Melissa Seley’s nonfiction has appeared in numerous publications including H.O.W. Journal, The Spectrum Anthology, Gastronomica, Mary, Tokion and Paper Magazine, and in the exhibitions Changing Urban Seen and Underwater NYC. She holds an M.F.A. from Sarah Lawrence College.

Image credit: painting by Caroline Allen


Excerpt from “The Long Drive”


I was with my dad when I first saw a set of car testicles. This was in August. It’s always August when I go home now. We happened to be barreling down a steep slope of road in his emerald green Ford truck at the outset of a daylong trip to Al the Wop’s, a diner in the mostly deserted town of Locke on the Sacramento Delta. No one else was in the car. We’d snuck out of his house before his wife was awake. Behind us, the Sierra Nevadas cut a craggy heart-rate line across the dry blue backdrop of sky. Up to our left, on a concrete plateau loomed the Sun Splash Waterslide Park, a giant knot of twisted primary-colored tubes, matte-dull and massive, like a magnified model of the intestinal tract. Over a patch of Triscuit-gold valley in the distance two hawks flew in circles riding the surges of hot air that poured out from the yawning earth.


The way my dad drove—slowly, delicately—it was as though the terrain through which we descended was not a series of foothills laced with med-clinics, all inclusive gyms, and housing developments, but an alpine meadow. His face was puffy with sleep. He wore a business suit. At his neck, the collar of a starched white shirt was buttoned; its tips jutted out in points held by flat plastic stays. Down below the underpass, traffic was bunching up in a herd. It was then, as we pulled to a stop and idled at the light, our minds dozing out over the dash, that a curious vision caught my eye. From the trailer hitch of a black Chevy ahead of us dangled a chrome object, roughly the size and shape of a toddler’s fist. I squinted, leaning forward to get a better look, extending the seat belt’s embrace.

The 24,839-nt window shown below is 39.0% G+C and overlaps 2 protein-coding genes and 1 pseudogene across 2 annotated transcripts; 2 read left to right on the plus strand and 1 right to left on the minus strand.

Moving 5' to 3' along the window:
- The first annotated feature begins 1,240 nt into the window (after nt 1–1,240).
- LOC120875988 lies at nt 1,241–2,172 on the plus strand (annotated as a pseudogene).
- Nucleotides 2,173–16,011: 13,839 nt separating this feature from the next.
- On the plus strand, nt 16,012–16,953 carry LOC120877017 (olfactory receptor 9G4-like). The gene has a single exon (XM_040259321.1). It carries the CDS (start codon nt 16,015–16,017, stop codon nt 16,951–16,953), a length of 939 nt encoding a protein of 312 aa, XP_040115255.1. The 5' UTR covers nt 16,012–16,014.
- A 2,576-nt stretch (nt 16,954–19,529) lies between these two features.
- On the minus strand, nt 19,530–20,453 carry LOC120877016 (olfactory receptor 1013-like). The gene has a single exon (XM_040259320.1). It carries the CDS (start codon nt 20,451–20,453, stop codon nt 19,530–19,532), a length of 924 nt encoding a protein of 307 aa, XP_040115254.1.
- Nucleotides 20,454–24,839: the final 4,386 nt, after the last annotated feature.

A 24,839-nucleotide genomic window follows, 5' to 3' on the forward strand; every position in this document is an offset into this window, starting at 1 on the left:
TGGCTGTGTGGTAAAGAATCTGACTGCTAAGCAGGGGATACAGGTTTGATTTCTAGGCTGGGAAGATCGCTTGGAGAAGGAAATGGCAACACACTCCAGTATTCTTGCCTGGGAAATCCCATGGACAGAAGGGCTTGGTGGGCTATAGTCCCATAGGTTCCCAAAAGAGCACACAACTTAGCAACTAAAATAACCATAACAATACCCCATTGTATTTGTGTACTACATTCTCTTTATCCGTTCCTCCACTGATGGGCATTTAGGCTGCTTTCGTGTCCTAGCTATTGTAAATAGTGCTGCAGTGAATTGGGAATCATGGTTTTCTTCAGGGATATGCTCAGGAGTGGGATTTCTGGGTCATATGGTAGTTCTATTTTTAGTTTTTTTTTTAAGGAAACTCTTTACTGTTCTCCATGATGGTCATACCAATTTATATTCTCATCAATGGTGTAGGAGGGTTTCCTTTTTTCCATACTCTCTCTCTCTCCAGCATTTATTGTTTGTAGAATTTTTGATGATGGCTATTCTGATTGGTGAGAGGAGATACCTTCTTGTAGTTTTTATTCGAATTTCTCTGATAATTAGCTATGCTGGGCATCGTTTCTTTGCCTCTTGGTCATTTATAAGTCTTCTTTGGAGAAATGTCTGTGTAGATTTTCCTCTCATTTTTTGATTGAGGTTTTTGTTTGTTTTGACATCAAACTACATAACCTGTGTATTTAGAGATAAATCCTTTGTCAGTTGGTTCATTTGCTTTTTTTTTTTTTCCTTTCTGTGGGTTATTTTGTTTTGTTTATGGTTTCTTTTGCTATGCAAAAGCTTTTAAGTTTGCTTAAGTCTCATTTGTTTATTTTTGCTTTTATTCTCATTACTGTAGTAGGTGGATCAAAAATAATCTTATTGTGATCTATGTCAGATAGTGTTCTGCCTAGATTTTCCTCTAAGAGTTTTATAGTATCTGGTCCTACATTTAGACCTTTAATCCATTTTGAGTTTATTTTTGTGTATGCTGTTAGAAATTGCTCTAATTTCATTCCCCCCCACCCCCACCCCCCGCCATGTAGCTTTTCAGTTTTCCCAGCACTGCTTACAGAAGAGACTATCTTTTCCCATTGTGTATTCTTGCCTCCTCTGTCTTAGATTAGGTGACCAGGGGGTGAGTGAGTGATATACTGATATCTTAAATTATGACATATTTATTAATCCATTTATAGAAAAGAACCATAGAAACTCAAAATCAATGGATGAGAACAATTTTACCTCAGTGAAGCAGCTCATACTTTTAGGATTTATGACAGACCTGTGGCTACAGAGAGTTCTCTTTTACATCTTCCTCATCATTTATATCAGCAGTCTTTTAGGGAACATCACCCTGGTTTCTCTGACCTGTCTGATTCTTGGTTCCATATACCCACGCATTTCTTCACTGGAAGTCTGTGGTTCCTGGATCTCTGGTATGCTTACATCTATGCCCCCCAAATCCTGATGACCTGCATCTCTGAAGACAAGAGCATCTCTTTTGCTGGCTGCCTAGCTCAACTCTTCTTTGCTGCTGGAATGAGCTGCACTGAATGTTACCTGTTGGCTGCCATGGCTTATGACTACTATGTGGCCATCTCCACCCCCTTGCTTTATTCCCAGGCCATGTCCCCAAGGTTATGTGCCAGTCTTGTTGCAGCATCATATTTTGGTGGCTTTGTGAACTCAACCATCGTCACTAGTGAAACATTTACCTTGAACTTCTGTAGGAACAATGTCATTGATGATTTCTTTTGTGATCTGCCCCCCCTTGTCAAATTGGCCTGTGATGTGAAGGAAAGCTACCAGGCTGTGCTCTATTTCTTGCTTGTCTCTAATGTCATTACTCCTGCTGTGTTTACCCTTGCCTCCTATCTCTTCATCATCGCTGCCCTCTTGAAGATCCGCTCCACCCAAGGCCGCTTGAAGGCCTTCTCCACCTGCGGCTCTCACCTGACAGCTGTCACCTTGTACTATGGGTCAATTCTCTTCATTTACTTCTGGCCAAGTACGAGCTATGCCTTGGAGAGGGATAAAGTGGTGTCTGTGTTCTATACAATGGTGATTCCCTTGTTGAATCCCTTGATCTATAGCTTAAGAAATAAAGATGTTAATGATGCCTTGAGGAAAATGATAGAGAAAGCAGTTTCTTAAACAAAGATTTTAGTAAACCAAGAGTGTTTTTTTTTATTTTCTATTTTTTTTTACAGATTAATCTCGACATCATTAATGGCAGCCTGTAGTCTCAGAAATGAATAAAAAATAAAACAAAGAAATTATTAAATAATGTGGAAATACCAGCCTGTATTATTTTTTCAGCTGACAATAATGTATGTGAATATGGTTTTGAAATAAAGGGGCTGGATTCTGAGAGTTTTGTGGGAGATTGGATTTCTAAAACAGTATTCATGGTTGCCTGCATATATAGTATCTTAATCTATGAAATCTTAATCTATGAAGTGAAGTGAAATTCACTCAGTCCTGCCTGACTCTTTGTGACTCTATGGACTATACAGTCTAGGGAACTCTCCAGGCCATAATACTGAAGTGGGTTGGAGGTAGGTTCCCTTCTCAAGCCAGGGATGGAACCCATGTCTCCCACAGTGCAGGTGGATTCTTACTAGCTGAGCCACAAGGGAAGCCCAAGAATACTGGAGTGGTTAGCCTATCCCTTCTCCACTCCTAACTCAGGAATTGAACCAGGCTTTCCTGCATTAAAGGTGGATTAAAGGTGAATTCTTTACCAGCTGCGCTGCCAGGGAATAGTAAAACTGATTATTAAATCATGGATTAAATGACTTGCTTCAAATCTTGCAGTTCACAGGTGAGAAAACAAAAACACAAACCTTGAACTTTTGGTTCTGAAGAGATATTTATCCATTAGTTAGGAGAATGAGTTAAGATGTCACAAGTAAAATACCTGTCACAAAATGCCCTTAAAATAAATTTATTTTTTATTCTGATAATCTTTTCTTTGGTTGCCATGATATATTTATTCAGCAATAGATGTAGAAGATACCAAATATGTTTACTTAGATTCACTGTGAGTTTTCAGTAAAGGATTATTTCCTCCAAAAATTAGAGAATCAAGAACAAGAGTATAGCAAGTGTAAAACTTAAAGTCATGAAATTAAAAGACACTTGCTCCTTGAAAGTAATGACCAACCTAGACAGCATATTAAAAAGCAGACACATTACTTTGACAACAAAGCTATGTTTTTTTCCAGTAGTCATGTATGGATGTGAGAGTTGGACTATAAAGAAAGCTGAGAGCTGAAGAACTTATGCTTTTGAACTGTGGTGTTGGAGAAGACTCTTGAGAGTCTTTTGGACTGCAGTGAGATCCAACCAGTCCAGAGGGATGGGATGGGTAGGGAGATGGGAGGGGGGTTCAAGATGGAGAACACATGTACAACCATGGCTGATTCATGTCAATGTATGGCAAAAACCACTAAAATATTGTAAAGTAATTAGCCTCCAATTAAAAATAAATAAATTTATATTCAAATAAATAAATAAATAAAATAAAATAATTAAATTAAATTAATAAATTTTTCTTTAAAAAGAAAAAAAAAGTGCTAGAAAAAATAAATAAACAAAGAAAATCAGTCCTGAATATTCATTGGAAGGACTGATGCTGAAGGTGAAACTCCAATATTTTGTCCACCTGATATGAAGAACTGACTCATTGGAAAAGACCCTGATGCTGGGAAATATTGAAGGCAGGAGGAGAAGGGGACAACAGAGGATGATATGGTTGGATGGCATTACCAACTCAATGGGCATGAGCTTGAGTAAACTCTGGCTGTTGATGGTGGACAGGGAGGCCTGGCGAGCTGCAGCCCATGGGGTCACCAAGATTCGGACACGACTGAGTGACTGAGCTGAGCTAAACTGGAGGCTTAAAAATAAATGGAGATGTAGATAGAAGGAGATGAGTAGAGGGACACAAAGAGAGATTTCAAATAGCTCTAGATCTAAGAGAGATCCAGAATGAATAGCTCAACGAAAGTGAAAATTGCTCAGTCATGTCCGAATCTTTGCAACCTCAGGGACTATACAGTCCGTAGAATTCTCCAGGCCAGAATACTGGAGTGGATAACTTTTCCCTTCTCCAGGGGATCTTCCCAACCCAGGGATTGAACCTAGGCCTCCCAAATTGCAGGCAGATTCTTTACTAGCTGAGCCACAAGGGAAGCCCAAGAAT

It was a leaden replica of a scrotum sack. Deliberately hung beneath the license plate. I checked my dad, but he appeared calm, pleased even, lost in his thoughts. From wondering where one purchases such a thing I skipped to hoping the set I was seeing had been handmade, an emblem of a neo-masculine craft along the lines of the tiny Guatemalan worry dolls girls sported as bracelets or tucked into their pillowcases during the ‘80s, the variety of phenomenon Robert Bly could get off on.


As opposed to mass-produced in a Chinese factory, I wanted to believed the ball’s had been created out of an individual’s imagination. Perhaps the driver of the black truck had caught his wife earlier that week wrapped in in the arms of her mortgage firm colleague—who could blame him if he had constructed a scrotum totem of revenge?

If wearing his balls on his sleeves so to speak buoyed him?

Or were the balls some form of anti-Bobbitt voodoo charm?

Or a proof-prayer combo, as the worry dolls had symbolized for friends, that one had plenty of balls but wanted to let the gods know it would be perfectly acceptable to have more of them?

Or maybe this wasn’t balls at all, but my mind in the gutter, and whatever was swinging from the driver’s hitch—decent, utilitarian—something to do with jet-ski trailers and proper distance?